Make sure the firm you pick has a client base that matches your firm. Being one of the smallest funds they have means you will be one of the last to get your audit and tax returns done.

The role of the auditor is to come in and test transactions of the fund and review the disclosures in the footnotes of the financials to determine if they are fairly stated in accordance with Generally Accepted Accounting Principles (“GAAP”) in the US. Remember, these are your financials. The auditor may make recommendations on how things should be presented to be in compliance, but if you have everything that’s required, don’t allow the auditors to take over the financials and remake them in their image. My own years as an auditor and working with auditors have made me realize that no audit manager or partner can take a set of financials that has been reviewed by many people before them and not put pen to page to make a change. I think it’s a genetic mutation that occurs over many years.

A wide range of firms specialize (or claim to specialize) in alternative investment fund audits. These range from the “Final 4” (my loving moniker for the largest remaining big accounting firms, since there were over a dozen when I started my career) to Bob Smith CPA doing the audit, and everything in between.

Make sure your auditor knows investment funds, understands your strategy, and has experience in those areas. I’ve worked with larger firms that primarily handle mutual funds and try to do a “hedge fund” audit. Just because it is in a private fund structure doesn’t mean they know what they are doing with your investments. Private equity, real estate development, and real estate tax liens require an understanding of the deals and valuation issues. Unless a firm has worked with these types of investments before, they will quickly find themselves in an uphill battle trying to learn about them – with the learning being done on your dime.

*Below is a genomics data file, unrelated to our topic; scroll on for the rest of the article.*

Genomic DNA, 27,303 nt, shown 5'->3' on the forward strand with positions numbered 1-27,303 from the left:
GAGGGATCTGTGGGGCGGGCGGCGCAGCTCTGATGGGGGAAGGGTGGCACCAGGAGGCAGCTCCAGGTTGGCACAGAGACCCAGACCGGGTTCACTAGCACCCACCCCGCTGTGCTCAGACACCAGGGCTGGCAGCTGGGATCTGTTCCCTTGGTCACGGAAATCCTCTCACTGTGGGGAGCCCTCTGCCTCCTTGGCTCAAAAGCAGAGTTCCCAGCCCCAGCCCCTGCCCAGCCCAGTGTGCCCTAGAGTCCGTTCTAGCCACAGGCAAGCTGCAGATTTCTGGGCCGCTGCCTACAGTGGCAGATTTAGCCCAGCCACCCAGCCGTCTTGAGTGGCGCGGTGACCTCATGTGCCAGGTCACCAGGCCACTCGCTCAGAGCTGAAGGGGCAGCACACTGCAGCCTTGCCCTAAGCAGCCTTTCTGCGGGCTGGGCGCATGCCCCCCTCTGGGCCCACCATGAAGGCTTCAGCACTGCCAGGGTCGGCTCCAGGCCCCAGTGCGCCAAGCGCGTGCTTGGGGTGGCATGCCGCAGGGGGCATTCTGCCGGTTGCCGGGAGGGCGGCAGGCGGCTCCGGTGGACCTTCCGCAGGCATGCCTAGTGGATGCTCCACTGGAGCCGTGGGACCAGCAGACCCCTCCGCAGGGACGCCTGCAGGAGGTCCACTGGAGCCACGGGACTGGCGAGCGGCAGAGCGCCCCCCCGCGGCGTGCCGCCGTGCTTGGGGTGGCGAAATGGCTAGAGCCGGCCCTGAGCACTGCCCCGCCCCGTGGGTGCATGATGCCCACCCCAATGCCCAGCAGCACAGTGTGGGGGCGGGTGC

A very common question we get from managers who are starting out with either just their own money or their own plus some family members is: “Do I have to do an audit when it’s only my and my family’s money in the fund? Do I have to spend all that money?” Depending on your state securities rules, you may be able to get a waiver from your investors for an audit. Some states require it no matter what, or require either an audit or having you do a surprise custody exam with delivering custody statements directly to each investor on a quarterly basis. Check with the state and other advisors to see what your options are.


What will a lawyer help with when starting a hedge fund?

  • Help determine the name of the fund and management companies based on industry standards.
  • Determine appropriate domicile for the fund and management entities and entity types (limited liability company, limited partners, onshore or offshore structure, etc.)
  • Applying for Tax ID numbers
  • Reviewing and settling on fund terms such as management and performance fees, fund liquidity (lock-up, frequency of redemption, notice requirements), strategy description, etc.
  • Review marketing materials, website and other collateral
  • Prepare fund and management company documents (offering document, partnership agreement, investor subscription document, side letters, and management company operating agreement)
  • Registry as an RIA on a state or federal basis, or determining what exemptions are available; CFTC or NFA registration if trading forex or futures
  • Filing Form D with the SEC and Blue Sky Filings in states where fund sells an interest

Thank you to Simon Riveles of Riveles Wahab LLP for their contribution. Riveles Wahab is a boutique law firm representing hedge and private equity funds, investment managers, startups, creative businesses, technology companies, and other ventures. Learn more on their website, http://randwlawfirm.com/.


Starting a hedge fund and need guidance on choosing hedge fund service providers? Contact us today at 732-704-7297.